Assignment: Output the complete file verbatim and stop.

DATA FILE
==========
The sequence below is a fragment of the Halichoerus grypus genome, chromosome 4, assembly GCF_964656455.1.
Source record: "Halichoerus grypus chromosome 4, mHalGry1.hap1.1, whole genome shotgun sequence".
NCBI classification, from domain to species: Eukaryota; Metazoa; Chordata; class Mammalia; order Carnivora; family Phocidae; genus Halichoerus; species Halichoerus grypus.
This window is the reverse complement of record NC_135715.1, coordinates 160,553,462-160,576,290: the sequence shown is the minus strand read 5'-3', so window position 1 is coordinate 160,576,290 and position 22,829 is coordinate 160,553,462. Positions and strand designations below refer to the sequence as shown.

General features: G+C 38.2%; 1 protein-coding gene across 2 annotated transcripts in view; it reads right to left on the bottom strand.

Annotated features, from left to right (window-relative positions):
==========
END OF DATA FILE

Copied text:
The sequence below is a fragment of the Halichoerus grypus genome, chromosome 4, assembly GCF_964656455.1.
Source record: "Halichoerus grypus chromosome 4, mHalGry1.hap1.1, whole genome shotgun sequence".
NCBI classification, from domain to species: Eukaryota; Metazoa; Chordata; class Mammalia; order Carnivora; family Phocidae; genus Halichoerus; species Halichoerus grypus.
This window is the reverse complement of record NC_135715.1, coordinates 160,553,462-160,576,290: the sequence shown is the minus strand read 5'-3', so window position 1 is coordinate 160,576,290 and position 22,829 is coordinate 160,553,462. Positions and strand designations below refer to the sequence as shown.

General features: G+C 38.2%; 1 protein-coding gene across 2 annotated transcripts in view; it reads right to left on the bottom strand.

Annotated features, from left to right (window-relative positions):